Between Life and Death


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War lets loose all the destructive forces of mankind against itself. What kind of insanity is this? As Maxim Dondyuk’s (b. 1983) project statement says: “War takes any meaning and breeds emptiness. An emptiness that burns all around leaving just ruins, storing the memories of war. A person’s mind, traumatized after the war, is like the deserted landscapes of ruins.”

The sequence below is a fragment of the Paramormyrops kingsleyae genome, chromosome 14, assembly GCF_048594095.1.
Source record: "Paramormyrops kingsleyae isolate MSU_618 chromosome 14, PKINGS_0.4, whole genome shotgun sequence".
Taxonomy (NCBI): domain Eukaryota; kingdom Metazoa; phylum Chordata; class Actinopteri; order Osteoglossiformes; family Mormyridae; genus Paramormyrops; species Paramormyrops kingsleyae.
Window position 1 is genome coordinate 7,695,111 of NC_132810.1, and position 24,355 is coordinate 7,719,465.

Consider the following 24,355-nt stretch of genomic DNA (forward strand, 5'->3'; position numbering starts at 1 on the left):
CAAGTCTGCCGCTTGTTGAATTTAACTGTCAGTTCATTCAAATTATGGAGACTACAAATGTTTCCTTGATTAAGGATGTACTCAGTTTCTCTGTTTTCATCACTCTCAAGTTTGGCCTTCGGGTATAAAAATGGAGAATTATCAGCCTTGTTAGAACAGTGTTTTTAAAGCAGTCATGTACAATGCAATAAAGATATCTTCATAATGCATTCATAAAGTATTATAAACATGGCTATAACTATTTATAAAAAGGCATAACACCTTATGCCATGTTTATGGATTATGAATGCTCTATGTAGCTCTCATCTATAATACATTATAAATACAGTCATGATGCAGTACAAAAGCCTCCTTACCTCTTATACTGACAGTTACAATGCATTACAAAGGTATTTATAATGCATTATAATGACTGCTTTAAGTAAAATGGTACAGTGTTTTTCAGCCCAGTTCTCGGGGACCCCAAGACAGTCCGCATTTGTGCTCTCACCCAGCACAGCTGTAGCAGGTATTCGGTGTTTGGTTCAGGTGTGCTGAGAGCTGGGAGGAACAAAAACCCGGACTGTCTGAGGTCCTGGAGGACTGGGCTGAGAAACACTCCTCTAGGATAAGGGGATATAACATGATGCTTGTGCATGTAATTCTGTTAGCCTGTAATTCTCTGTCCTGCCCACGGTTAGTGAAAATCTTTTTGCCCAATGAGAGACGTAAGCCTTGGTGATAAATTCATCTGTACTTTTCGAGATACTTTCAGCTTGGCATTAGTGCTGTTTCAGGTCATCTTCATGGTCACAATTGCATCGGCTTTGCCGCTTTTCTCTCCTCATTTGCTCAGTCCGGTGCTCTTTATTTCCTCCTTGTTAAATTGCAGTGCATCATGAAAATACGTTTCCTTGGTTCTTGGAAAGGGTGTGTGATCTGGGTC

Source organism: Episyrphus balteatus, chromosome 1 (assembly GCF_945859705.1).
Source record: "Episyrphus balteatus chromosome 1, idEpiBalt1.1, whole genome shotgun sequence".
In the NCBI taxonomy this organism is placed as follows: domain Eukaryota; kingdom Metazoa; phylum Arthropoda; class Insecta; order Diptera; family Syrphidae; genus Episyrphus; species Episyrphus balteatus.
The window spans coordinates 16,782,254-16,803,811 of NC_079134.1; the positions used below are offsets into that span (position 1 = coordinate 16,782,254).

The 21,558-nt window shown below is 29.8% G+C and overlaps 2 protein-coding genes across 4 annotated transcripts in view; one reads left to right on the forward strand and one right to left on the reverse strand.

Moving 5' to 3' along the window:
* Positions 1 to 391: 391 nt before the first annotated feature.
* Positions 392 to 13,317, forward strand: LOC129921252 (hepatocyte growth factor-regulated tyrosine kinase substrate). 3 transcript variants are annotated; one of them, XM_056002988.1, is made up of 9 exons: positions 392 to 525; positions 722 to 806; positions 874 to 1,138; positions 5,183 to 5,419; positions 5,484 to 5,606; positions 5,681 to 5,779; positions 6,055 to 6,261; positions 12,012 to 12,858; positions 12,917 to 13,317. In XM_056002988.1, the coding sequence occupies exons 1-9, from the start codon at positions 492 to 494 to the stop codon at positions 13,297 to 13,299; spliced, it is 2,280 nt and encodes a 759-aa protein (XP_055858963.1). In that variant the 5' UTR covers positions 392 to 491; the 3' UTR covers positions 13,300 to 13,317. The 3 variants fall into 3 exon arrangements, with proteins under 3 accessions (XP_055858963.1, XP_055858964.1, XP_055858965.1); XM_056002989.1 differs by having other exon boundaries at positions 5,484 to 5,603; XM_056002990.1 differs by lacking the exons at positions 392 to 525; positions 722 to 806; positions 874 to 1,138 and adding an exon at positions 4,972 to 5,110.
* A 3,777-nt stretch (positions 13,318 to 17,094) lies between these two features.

The commotion of death appears in these images as absolute silence. The remaining traces of the war can be found in the gloomy wrecks, shattered by time, waiting for remorse. These feelings are accentuated by the use of landscape photography – what he calls a more intimate approach. After he faced war himself as a documentary photographer, Dondyuk said he is not interested in showing the bloody and frightening appearance of war. Nevertheless, the result evokes a tremendous sense of awe for what’s left behind.


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